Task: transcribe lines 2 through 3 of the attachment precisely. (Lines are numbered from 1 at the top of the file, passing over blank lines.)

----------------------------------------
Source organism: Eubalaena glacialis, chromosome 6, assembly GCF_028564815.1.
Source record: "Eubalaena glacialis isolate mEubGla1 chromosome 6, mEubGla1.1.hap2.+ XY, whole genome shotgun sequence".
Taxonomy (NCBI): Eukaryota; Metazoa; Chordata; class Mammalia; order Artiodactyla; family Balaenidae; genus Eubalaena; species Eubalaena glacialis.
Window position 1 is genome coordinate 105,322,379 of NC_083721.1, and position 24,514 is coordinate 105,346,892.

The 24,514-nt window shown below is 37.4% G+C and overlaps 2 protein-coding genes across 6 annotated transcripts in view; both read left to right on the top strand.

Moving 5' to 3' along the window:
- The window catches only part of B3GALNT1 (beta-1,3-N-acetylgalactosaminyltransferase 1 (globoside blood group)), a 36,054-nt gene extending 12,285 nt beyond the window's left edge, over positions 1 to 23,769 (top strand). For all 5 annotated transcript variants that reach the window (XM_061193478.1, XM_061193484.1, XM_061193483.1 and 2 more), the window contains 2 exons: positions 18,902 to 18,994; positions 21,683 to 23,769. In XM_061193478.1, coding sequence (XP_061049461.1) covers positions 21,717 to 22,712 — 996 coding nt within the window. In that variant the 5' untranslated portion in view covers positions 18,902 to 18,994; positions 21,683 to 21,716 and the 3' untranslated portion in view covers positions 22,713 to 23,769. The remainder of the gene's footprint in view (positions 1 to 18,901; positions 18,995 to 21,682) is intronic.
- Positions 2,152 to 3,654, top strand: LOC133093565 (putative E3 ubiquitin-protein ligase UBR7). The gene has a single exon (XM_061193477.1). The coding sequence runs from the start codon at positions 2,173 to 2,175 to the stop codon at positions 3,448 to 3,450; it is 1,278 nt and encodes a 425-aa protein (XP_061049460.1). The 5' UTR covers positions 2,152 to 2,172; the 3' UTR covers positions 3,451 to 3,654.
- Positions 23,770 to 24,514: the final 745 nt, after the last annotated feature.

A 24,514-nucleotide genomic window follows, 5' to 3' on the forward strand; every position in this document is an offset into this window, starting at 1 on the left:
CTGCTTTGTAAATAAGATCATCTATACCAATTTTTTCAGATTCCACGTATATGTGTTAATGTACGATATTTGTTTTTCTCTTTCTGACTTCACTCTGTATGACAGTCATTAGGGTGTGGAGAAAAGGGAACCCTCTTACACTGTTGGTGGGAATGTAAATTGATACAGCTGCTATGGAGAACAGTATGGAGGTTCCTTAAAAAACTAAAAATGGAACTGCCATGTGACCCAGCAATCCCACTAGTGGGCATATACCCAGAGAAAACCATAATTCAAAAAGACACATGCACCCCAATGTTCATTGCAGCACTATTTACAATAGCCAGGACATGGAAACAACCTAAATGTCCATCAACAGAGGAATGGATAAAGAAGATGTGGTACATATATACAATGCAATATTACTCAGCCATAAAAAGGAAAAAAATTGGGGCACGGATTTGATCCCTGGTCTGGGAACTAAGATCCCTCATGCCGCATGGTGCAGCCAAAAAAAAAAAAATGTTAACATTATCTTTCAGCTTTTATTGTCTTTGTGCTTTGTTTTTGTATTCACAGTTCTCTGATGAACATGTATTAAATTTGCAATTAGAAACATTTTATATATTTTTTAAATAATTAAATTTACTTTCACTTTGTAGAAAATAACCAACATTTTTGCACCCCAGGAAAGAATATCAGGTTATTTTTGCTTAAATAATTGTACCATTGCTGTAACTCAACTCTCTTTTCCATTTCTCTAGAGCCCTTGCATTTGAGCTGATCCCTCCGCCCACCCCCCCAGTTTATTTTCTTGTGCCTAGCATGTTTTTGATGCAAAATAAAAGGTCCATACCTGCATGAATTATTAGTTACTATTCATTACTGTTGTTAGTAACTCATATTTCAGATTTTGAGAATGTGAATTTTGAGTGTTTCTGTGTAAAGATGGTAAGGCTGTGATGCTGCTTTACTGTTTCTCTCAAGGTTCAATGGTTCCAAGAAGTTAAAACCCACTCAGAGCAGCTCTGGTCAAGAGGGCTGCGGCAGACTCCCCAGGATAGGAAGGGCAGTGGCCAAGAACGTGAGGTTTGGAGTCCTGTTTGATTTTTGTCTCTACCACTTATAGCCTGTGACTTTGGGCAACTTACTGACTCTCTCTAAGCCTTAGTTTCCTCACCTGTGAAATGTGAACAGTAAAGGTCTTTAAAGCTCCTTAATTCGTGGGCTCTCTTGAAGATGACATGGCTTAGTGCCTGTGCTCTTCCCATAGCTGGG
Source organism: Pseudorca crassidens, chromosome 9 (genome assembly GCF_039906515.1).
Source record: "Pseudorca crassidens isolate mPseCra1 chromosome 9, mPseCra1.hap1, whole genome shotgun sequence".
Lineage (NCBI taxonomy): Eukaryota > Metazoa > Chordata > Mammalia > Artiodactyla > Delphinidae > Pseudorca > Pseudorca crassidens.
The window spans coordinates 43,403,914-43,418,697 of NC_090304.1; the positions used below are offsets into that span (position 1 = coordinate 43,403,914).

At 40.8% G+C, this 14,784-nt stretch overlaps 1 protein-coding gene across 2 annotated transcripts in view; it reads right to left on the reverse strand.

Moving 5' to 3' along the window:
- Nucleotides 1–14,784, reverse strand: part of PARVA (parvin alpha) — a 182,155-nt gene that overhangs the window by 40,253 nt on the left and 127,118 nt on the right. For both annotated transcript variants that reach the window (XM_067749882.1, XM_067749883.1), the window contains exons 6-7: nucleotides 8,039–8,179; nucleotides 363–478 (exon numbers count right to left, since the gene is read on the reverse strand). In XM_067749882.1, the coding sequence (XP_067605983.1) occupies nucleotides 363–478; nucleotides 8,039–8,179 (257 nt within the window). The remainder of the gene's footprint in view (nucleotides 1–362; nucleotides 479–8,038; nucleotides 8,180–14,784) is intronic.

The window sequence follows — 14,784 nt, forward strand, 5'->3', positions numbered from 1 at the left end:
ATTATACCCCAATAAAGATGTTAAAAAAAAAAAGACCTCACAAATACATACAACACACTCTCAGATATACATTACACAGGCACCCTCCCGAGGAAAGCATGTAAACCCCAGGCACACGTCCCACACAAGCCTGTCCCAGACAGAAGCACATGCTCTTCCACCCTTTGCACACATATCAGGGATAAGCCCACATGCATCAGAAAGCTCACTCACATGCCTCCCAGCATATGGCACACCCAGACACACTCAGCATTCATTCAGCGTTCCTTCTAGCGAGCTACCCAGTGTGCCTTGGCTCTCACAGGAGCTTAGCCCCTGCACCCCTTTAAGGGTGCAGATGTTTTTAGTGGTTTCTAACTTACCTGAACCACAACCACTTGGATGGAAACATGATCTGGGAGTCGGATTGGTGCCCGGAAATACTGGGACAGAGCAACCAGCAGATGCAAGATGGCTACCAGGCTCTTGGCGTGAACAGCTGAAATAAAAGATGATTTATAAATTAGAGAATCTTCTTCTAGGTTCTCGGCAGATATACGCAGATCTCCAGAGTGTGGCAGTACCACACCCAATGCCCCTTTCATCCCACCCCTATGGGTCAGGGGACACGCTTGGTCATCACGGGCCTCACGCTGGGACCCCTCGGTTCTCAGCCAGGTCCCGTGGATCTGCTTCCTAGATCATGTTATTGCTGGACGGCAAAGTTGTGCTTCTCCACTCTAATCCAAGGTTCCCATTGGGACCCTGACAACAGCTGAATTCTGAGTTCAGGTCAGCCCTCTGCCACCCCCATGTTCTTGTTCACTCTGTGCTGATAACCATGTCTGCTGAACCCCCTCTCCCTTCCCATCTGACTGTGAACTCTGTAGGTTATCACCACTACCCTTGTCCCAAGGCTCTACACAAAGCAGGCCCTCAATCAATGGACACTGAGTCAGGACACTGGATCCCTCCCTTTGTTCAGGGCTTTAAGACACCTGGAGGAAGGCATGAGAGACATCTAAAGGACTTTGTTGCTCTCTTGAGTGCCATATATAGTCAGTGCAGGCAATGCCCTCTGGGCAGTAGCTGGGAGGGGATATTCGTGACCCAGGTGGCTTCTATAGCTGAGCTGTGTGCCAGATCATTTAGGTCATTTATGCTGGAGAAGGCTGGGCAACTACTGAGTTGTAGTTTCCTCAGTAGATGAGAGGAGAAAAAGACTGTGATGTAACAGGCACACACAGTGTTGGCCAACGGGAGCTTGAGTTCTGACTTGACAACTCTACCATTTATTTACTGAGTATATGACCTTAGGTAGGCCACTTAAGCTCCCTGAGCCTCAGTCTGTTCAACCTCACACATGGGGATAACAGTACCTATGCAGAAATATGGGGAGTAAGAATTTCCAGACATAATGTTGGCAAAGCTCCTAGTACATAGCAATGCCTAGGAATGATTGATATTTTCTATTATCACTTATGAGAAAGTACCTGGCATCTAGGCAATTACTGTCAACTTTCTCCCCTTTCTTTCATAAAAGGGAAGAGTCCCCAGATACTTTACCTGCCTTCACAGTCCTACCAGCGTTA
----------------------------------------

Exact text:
Source record: "Eubalaena glacialis isolate mEubGla1 chromosome 6, mEubGla1.1.hap2.+ XY, whole genome shotgun sequence".
Taxonomy (NCBI): Eukaryota; Metazoa; Chordata; class Mammalia; order Artiodactyla; family Balaenidae; genus Eubalaena; species Eubalaena glacialis.